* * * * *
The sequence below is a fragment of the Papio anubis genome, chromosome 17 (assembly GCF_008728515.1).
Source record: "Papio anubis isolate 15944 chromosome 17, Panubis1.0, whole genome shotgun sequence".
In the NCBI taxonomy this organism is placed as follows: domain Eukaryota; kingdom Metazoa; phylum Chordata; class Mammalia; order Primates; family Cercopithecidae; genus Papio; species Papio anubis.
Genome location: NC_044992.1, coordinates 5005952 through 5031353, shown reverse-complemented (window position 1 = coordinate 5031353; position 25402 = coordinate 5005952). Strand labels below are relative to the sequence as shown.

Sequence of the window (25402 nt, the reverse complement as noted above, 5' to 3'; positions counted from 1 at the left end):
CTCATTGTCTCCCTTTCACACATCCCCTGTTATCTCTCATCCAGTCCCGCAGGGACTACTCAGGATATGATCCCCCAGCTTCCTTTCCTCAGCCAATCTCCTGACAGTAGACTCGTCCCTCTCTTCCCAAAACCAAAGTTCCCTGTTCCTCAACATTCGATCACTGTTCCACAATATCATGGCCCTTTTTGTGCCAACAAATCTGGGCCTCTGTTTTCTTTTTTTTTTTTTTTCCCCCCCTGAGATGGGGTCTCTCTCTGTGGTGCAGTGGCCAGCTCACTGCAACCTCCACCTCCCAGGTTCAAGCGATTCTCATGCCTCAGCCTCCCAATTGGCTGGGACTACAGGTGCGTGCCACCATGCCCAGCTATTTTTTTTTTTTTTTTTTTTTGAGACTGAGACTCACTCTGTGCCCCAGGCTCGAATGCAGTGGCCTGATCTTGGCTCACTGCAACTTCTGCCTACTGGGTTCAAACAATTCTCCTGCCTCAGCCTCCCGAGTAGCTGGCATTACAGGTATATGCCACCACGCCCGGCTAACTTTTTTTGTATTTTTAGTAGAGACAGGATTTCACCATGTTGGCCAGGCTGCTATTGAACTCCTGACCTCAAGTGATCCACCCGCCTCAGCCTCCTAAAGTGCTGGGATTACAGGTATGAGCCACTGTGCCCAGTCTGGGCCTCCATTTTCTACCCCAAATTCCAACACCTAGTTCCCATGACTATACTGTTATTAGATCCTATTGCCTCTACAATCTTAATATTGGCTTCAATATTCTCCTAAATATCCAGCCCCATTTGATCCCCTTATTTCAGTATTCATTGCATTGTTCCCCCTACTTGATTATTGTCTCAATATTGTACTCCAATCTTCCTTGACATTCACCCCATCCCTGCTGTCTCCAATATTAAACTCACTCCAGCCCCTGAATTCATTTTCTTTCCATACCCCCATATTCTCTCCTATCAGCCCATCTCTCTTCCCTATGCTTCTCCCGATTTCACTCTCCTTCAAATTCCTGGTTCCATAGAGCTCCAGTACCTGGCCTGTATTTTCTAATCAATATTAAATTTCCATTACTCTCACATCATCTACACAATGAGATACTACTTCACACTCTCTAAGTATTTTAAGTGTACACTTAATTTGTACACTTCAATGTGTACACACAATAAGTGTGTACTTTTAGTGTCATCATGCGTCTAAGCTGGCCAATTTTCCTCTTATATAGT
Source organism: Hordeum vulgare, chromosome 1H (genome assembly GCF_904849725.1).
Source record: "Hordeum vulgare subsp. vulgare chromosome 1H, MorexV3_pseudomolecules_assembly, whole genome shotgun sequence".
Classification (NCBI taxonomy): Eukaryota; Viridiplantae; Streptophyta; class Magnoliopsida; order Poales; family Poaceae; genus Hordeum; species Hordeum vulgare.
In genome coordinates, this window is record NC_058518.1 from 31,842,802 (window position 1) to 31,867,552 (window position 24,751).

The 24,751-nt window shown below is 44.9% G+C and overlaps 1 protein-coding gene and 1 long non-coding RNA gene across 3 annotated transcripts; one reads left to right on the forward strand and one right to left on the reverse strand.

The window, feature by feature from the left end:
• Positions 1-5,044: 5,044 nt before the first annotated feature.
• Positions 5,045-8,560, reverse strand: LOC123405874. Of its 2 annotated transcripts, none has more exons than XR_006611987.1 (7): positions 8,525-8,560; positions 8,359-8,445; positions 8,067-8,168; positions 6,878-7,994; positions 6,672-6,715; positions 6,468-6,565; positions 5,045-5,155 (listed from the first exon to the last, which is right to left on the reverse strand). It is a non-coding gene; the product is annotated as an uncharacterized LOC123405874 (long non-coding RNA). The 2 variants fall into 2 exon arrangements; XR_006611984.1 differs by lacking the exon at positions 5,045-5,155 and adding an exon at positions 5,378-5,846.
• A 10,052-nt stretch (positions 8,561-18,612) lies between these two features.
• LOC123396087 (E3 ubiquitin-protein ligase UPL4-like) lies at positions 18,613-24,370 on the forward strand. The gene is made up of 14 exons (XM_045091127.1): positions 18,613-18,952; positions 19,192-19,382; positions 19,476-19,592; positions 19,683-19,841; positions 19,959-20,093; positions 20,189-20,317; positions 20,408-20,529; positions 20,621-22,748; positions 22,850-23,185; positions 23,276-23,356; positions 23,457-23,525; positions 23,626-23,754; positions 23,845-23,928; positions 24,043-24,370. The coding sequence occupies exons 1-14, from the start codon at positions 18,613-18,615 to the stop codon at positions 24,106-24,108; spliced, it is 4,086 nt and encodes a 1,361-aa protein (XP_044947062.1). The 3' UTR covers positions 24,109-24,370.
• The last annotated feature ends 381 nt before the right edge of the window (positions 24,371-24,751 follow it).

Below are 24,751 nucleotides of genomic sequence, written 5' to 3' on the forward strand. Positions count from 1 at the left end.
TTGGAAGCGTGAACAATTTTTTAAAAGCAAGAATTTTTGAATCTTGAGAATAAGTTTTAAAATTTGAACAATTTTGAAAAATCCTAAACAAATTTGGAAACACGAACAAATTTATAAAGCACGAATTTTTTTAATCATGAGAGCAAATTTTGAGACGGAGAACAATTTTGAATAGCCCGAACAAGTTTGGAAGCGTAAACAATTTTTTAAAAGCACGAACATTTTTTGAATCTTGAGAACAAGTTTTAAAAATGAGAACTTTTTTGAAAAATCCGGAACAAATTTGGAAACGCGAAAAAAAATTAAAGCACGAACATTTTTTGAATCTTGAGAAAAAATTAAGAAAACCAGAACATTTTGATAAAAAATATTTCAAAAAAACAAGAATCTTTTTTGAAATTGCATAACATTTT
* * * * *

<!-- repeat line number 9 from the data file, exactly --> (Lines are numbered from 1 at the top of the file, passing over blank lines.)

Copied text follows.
Classification (NCBI taxonomy): Eukaryota; Viridiplantae; Streptophyta; class Magnoliopsida; order Poales; family Poaceae; genus Hordeum; species Hordeum vulgare.